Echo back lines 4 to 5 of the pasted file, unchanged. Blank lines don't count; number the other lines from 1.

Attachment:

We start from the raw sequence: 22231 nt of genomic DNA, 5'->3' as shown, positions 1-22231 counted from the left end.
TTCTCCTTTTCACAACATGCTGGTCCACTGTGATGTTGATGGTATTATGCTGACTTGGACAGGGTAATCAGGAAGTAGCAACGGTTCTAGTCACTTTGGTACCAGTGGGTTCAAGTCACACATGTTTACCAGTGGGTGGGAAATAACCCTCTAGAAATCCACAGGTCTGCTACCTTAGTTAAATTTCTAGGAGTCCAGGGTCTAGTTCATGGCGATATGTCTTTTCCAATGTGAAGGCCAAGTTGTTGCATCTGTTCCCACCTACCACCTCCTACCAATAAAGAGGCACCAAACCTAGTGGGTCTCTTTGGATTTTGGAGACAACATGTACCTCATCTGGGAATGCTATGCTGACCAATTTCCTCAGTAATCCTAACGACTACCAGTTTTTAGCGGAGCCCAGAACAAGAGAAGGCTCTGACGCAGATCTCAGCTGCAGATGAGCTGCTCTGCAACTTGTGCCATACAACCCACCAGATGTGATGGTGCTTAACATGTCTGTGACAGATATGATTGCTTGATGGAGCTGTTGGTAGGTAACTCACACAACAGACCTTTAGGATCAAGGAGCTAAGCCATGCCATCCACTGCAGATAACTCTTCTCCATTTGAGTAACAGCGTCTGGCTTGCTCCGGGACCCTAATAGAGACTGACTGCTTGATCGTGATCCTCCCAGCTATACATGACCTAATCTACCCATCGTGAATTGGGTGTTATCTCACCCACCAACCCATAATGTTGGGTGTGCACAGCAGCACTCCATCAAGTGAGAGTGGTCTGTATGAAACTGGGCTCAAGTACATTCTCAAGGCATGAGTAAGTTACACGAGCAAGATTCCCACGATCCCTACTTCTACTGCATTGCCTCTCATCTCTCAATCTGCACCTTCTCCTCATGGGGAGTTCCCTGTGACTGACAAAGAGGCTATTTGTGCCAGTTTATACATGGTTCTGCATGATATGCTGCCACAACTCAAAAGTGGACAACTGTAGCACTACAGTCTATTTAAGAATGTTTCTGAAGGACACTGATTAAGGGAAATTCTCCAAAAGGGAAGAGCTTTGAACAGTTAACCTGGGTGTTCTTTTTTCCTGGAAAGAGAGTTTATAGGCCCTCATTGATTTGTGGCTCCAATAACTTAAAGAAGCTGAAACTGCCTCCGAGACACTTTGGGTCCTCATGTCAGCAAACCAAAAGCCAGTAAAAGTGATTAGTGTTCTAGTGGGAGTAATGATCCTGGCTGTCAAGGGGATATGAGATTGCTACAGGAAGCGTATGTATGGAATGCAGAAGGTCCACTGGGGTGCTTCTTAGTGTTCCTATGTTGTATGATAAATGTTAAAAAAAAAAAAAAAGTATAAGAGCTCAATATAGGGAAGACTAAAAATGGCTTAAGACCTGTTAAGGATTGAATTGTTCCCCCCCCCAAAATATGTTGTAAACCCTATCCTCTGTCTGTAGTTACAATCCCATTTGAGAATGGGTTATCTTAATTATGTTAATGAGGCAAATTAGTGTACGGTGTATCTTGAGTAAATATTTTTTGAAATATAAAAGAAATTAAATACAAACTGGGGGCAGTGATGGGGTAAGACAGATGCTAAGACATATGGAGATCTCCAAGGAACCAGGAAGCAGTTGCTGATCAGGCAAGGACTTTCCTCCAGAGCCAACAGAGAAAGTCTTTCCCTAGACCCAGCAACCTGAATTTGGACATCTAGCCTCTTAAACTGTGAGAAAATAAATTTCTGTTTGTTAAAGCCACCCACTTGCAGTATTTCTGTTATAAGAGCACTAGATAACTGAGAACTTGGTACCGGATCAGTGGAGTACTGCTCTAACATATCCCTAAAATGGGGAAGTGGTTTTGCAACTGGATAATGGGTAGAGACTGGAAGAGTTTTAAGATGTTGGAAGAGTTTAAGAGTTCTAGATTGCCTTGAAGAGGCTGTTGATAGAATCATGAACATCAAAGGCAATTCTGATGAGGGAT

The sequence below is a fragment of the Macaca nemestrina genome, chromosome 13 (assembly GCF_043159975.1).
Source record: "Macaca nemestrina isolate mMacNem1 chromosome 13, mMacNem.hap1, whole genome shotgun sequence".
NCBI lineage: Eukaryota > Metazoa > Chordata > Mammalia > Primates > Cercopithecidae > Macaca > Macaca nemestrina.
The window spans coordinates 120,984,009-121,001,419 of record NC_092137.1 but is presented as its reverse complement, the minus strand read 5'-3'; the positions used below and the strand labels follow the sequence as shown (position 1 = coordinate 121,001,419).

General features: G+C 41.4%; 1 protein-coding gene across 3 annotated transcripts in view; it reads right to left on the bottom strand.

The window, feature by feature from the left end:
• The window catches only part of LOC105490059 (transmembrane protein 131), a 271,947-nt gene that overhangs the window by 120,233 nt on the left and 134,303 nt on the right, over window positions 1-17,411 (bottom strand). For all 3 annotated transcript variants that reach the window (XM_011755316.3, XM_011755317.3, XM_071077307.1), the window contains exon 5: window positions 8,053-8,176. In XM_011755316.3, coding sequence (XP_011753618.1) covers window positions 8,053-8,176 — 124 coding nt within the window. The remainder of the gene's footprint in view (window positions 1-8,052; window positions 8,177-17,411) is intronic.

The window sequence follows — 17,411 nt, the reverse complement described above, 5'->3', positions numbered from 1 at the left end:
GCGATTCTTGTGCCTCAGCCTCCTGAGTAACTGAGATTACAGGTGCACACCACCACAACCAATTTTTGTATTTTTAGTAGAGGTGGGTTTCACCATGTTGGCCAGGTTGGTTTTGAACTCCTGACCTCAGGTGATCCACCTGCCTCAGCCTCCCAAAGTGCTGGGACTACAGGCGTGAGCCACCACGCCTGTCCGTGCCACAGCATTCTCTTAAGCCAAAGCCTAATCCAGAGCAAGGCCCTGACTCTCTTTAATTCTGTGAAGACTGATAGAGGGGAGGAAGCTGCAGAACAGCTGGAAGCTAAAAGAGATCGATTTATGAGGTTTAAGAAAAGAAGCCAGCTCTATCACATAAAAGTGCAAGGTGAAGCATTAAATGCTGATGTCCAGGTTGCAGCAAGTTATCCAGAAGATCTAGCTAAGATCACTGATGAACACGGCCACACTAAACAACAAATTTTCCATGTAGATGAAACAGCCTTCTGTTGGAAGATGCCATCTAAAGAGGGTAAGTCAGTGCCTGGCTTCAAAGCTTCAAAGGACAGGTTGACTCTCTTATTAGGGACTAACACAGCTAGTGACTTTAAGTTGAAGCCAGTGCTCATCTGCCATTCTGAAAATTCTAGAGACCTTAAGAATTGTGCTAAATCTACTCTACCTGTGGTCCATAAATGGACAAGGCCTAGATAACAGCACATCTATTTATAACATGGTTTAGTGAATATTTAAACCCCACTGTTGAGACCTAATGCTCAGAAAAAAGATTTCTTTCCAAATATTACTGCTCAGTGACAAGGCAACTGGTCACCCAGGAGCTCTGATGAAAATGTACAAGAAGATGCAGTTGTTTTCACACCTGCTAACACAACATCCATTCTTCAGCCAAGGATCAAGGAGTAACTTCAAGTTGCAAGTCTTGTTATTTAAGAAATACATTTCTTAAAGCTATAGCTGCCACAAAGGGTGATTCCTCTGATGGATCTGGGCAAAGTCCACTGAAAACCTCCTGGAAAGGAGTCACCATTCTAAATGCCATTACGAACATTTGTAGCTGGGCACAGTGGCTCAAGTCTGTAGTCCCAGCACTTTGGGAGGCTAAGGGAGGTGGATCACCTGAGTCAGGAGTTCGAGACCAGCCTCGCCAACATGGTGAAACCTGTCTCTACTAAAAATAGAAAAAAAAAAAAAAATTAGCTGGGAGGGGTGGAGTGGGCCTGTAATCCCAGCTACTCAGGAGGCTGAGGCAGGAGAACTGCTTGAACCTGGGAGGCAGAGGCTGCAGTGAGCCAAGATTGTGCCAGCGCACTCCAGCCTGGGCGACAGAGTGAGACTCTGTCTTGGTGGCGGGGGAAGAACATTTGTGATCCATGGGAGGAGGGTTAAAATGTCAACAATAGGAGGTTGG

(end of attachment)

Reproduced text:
Source record: "Macaca nemestrina isolate mMacNem1 chromosome 13, mMacNem.hap1, whole genome shotgun sequence".
NCBI lineage: Eukaryota > Metazoa > Chordata > Mammalia > Primates > Cercopithecidae > Macaca > Macaca nemestrina.